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This green and pleasant land

By [email protected] - 24th April 2015 - 11:44

âFive trees for every human in Britainâ (Express newspaper). âTowns put rural areas in the shadeâ (The Times). âWhy Surrey really is leafyâ (Mail Online). These were just some of the headlines generated by publication of the first detailed digital map of the nationâs tree canopy cover. â©

Created by aerial mapping company Bluesky1 the National Tree Map (NTM) details more than 280 million trees with a canopy cover in the region of 20,000 square kilometres â around 13.5 per cent of the nationâs land mass, or an area the size of Yorkshire, Lancashire and Cumbria â combined!â©

Why it mattersâ©

A report by the Woodland Trust2 recently valued Britainâs woodlands at around £270 billion! Derived figures for timber, recreation, carbon sequestration, health benefits and aesthetics highlighted the importance of this national resource â all aimed at ensuring the benefits afforded by woodland are embedded in decision-making across Government.â©

Drawing on a range published resources, the report cited the average values per hectare of woodland depending on its use for commercial or non-commercial purposes. It concluded that peri-urban wood and lowland, broad-leaved woodland could be more than twice as valuable as commercial forests. So while commercial forests account for around 60 per cent of total UK woodland cover, their total value (£99 billion) is estimated to fall short of lowland, broad-leaved woodland (£122 billion).â©

These estimates build on previous reports including a government white paper âThe Natural Choiceâ3 that placed a more conservative estimate on the economic benefits of urban green spaces. This valued living with a view of a green space at £300 per person, per year, and reckoned its annual value to the economy as £2.3 billion. While maintaining the UKâs green spaces was predicted to deliver £30 billion in health and welfare benefits alone, failing to maintain them could cost an estimated £20 billion each year.â©

So while the numbers might differ, the importance of woodland and green spaces in economic, social and health terms is not disputed. This was perhaps the reasoning behind Blueskyâs decision to invest in the first ever detailed digital map of trees. â©

Seeing the wood from the treesâ©

The NTM digital dataset4 was created, and is being continually updated, from up-to-date, high resolution aerial photography, colour infrared data and detailed height models. Using innovative algorithms and image-processing techniques, the creators were able to partially automate dataset production, making its creation possible in terms of costs and production schedules. A team of experienced professionals then conducted extensive checks to ensure its quality and accuracy.â©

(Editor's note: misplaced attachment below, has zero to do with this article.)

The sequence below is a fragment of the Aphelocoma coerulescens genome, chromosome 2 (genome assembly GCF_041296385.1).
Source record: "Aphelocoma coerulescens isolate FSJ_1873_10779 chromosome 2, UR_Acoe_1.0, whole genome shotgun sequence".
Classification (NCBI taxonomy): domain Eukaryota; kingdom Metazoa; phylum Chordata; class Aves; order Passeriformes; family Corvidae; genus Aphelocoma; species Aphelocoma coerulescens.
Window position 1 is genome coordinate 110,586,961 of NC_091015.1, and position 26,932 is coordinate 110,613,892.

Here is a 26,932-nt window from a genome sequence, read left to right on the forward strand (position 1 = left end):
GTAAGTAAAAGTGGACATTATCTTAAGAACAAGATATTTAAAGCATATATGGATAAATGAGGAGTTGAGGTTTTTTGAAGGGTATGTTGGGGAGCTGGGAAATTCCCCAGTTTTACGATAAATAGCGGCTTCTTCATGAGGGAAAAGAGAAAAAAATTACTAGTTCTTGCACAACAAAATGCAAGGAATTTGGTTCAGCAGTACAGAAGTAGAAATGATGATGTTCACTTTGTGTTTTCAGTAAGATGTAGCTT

The NTM currently includes three vector map layers: polygons for crowns (the mass of foliage and branches growing outward from a tree trunk); idealised crowns, and height points, plus an attribute table that identifies each crown feature, height attribute and area calculation.â©

NTM data is already being utilised by a number of local authorities for the prioritisation of street cleansing, as well as proactive tree management and planting. The same is true of the academic and private sectors, with utility companies having a particular need for such data. â©

âGrowingâ information from dataâ©

In a perhaps less obvious application, the NTM is helping healthcare experts shed light on the way pollen travels through our atmosphere with a view to alleviating the misery of hay fever sufferers. â©

In this project, experts at the Met Office and University of Exeter Medical School are developing the most detailed, species-specific, maps of allergenic pollen ever produced. The maps will be combined with detailed models of how pollen is likely to move and behave in the atmosphere. The findings will help establish the links between pollen exposure and other allergic diseases such as asthma. They will also prove valuable in assessing other risks to health such as links to pre-term births, strokes and mental health issues.â©